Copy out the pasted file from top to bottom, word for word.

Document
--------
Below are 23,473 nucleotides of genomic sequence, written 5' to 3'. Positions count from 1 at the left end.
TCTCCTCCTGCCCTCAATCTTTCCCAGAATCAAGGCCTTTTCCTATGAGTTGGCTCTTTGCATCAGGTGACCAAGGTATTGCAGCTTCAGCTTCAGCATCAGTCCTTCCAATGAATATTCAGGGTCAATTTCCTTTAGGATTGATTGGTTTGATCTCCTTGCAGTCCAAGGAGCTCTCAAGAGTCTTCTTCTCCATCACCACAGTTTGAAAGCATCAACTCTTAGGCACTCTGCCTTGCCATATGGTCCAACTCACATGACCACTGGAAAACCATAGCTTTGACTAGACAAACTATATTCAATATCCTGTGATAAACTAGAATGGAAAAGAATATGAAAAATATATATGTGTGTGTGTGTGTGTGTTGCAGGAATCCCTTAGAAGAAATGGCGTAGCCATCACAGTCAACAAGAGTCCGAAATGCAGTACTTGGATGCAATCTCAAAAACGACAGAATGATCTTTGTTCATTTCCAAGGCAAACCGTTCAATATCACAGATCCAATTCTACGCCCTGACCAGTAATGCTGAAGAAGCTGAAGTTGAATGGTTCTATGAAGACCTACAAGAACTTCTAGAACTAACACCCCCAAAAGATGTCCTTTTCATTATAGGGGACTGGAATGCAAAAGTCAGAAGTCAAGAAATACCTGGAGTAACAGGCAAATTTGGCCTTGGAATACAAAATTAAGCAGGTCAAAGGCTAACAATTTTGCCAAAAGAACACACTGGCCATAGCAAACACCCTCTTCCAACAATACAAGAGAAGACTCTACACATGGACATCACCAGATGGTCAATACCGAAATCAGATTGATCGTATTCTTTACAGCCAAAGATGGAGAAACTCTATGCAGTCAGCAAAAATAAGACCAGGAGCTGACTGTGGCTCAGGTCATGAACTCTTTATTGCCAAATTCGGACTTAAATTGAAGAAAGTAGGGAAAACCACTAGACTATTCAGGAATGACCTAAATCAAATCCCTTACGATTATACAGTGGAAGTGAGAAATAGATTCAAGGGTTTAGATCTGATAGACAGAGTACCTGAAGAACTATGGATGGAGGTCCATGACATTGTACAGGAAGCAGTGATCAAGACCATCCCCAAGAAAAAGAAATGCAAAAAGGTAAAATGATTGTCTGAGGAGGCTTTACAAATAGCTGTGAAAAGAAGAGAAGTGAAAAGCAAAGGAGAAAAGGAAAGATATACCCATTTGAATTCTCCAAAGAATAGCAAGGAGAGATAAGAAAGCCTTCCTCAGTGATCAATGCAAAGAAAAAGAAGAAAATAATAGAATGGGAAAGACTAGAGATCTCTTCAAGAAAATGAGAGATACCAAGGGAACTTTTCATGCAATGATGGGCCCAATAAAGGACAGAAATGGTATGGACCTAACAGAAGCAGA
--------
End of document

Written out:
Below are 23,473 nucleotides of genomic sequence, written 5' to 3'. Positions count from 1 at the left end.
TCTCCTCCTGCCCTCAATCTTTCCCAGAATCAAGGCCTTTTCCTATGAGTTGGCTCTTTGCATCAGGTGACCAAGGTATTGCAGCTTCAGCTTCAGCATCAGTCCTTCCAATGAATATTCAGGGTCAATTTCCTTTAGGATTGATTGGTTTGATCTCCTTGCAGTCCAAGGAGCTCTCAAGAGTCTTCTTCTCCATCACCACAGTTTGAAAGCATCAACTCTTAGGCACTCTGCCTTGCCATATGGTCCAACTCACATGACCACTGGAAAACCATAGCTTTGACTAGACAAACTATATTCAATATCCTGTGATAAACTAGAATGGAAAAGAATATGAAAAATATATATGTGTGTGTGTGTGTGTGTTGCAGGAATCCCTTAGAAGAAATGGCGTAGCCATCACAGTCAACAAGAGTCCGAAATGCAGTACTTGGATGCAATCTCAAAAACGACAGAATGATCTTTGTTCATTTCCAAGGCAAACCGTTCAATATCACAGATCCAATTCTACGCCCTGACCAGTAATGCTGAAGAAGCTGAAGTTGAATGGTTCTATGAAGACCTACAAGAACTTCTAGAACTAACACCCCCAAAAGATGTCCTTTTCATTATAGGGGACTGGAATGCAAAAGTCAGAAGTCAAGAAATACCTGGAGTAACAGGCAAATTTGGCCTTGGAATACAAAATTAAGCAGGTCAAAGGCTAACAATTTTGCCAAAAGAACACACTGGCCATAGCAAACACCCTCTTCCAACAATACAAGAGAAGACTCTACACATGGACATCACCAGATGGTCAATACCGAAATCAGATTGATCGTATTCTTTACAGCCAAAGATGGAGAAACTCTATGCAGTCAGCAAAAATAAGACCAGGAGCTGACTGTGGCTCAGGTCATGAACTCTTTATTGCCAAATTCGGACTTAAATTGAAGAAAGTAGGGAAAACCACTAGACTATTCAGGAATGACCTAAATCAAATCCCTTACGATTATACAGTGGAAGTGAGAAATAGATTCAAGGGTTTAGATCTGATAGACAGAGTACCTGAAGAACTATGGATGGAGGTCCATGACATTGTACAGGAAGCAGTGATCAAGACCATCCCCAAGAAAAAGAAATGCAAAAAGGTAAAATGATTGTCTGAGGAGGCTTTACAAATAGCTGTGAAAAGAAGAGAAGTGAAAAGCAAAGGAGAAAAGGAAAGATATACCCATTTGAATTCTCCAAAGAATAGCAAGGAGAGATAAGAAAGCCTTCCTCAGTGATCAATGCAAAGAAAAAGAAGAAAATAATAGAATGGGAAAGACTAGAGATCTCTTCAAGAAAATGAGAGATACCAAGGGAACTTTTCATGCAATGATGGGCCCAATAAAGGACAGAAATGGTATGGACCTAACAGAAGCAGA